Review: Fanny and Alexander, Old Vic

Fancy three and a half hours of Ingmar Bergman? At least the Old Vic’s seats are comfortable for Fanny and Alexander with  a marvellous Penelope Wilton 

“I’d really like to know what anyone else thinks”

I can’t think of Fanny and Alexander without thinking of the phrase sweet Fanny Adams (which, sidebar, has quite the horrific origin). But more to the point, I have to say the idea of another adaptation of an Ingmar Bergman film didn’t quite fill me with enough joy to be rushing to the Old Vic (the extraordinary Scenes From A Marriage aside, I’ve not had the best of times with him).

So with Stephen Beresford (he of The Last of the Haussmans) adapting and Max Webster (he of The Lorax) directing, it was with a little reluctance that I devoted a swathe of my Easter Saturday to this drama. And while I’d love to say that it was totally worth it, as a way to wait for the Resurrection it left me feeling a little like Pontius Pilate must have done way back when. Continue reading “Review: Fanny and Alexander, Old Vic”

Review: Through A Glass Darkly, Almeida Theatre

“It’s the confusion that terrifies me”

Through a Glass Darkly is a bit of a coup for the Almeida Theatre, a world premiere of this Ingmar Bergman story and directed by long-term friend of the Almeida, Michael Attenborough. It tells of a family, a couple Karin and Martin accompanied by her father and brother, holidaying on a bleak Swedish island once associated with family happiness, now revisited at the behest of Karin. Recently released from an asylum after some sort of psychiatric breakdown, she is trying to recapture the feelings of contentment she remembers from the past, but her father, brother and husband for their own various reasons seem unable to help her realise her ambition and so she decides to take control of her own destiny.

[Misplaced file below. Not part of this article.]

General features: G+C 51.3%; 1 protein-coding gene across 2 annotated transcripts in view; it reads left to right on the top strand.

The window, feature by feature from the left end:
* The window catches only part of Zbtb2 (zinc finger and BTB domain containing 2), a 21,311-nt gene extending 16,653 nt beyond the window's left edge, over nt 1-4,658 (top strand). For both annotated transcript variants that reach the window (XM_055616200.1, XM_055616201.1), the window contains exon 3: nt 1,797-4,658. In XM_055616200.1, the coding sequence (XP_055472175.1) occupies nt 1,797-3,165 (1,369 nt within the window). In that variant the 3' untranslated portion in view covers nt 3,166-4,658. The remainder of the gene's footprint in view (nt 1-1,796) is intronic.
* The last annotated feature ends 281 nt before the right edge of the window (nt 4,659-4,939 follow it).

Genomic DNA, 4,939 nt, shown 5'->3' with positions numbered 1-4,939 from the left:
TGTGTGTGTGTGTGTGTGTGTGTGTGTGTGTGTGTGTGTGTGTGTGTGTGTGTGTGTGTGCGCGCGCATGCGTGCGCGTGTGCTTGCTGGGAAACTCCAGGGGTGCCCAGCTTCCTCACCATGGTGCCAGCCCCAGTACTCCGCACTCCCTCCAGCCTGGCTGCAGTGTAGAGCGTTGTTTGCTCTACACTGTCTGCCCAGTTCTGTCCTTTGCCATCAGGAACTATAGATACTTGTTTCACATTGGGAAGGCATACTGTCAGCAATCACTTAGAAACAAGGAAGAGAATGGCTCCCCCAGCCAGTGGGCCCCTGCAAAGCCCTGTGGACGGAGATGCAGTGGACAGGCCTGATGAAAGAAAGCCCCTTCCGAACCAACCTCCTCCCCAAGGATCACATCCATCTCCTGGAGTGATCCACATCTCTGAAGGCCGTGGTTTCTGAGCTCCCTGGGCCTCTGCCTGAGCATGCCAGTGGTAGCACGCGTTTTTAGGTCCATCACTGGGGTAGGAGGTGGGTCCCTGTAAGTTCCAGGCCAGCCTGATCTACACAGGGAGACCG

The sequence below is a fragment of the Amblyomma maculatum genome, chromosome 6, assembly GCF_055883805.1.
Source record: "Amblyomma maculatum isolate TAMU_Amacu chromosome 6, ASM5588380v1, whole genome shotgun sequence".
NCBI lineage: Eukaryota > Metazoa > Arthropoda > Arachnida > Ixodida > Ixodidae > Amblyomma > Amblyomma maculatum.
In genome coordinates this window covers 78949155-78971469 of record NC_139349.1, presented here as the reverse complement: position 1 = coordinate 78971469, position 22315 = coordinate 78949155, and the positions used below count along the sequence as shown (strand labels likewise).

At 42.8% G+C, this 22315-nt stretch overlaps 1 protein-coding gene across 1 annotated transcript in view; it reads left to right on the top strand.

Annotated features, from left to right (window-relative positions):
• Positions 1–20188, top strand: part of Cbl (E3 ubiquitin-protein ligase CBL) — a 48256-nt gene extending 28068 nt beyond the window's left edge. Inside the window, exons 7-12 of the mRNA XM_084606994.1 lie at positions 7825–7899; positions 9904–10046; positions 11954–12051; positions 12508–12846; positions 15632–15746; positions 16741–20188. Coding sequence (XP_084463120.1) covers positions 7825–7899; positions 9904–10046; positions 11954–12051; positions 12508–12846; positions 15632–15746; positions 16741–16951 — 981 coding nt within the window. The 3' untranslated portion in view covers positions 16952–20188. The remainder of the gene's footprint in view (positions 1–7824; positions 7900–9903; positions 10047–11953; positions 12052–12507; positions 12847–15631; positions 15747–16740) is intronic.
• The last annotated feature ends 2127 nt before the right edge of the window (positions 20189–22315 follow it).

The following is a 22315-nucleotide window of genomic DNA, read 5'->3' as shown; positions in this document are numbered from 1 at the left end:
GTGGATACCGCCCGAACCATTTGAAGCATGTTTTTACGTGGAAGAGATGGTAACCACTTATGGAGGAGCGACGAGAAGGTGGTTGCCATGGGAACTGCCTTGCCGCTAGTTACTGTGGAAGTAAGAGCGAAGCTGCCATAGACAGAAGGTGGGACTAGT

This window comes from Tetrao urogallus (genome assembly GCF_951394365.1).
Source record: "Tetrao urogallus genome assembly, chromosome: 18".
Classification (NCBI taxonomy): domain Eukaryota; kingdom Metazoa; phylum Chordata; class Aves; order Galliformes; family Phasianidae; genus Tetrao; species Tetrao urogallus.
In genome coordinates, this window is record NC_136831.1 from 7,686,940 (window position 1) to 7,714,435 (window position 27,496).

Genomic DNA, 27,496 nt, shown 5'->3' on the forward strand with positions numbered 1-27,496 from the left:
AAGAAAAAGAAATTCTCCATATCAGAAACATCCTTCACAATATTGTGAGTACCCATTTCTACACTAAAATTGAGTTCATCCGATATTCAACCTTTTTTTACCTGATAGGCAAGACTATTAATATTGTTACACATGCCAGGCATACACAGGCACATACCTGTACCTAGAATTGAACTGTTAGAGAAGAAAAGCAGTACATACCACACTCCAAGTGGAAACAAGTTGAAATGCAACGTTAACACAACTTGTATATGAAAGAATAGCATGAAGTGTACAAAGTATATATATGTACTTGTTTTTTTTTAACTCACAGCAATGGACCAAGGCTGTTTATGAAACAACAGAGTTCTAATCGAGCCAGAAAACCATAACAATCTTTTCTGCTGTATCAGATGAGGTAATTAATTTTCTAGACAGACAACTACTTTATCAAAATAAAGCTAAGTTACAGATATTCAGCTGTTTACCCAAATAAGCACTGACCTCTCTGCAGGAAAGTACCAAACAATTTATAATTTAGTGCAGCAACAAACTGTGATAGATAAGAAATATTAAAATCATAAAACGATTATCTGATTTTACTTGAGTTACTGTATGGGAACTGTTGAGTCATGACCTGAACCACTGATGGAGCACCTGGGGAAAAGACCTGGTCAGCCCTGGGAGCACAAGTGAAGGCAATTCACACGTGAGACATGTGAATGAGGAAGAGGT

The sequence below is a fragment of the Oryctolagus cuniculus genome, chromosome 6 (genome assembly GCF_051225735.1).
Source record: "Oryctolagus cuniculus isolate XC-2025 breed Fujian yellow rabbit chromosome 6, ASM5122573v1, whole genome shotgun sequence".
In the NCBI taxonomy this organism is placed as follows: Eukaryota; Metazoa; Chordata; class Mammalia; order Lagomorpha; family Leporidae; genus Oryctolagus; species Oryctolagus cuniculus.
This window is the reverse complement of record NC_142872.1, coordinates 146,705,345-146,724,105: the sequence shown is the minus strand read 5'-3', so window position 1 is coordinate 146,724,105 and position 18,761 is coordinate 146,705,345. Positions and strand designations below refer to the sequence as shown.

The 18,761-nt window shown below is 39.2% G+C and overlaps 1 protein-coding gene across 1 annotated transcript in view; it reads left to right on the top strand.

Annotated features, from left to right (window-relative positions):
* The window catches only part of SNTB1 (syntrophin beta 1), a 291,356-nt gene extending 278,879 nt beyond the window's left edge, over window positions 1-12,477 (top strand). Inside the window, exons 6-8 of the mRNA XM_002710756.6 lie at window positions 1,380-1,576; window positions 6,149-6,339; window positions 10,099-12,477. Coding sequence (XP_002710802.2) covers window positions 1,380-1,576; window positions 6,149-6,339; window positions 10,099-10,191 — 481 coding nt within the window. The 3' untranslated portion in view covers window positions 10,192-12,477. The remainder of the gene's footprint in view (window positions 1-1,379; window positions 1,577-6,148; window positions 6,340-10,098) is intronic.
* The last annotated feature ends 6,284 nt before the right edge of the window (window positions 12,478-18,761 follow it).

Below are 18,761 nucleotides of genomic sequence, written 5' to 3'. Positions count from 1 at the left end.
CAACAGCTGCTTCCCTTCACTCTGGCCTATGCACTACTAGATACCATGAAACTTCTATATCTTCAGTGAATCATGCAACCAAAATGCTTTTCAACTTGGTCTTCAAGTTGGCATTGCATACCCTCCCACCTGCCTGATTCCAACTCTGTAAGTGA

This is the only one of Bergman’s works that he permitted to be adapted for the stage and I’m pretty sure I read that Andrew Upton was doing the adaptation when this was first announced, but Jenny Worton is credited here. Not knowing the film, I can’t comment on how good an adaptation it is; structurally, it takes place over 24 hours through a series of scenes. There was something a bit too mechanical about the transitions though, not enough of a feel of the links between the scenes for my liking and so it all felt a bit disconnected, a series of tableaux rather than a well-integrated play. Continue reading “Review: Through A Glass Darkly, Almeida Theatre”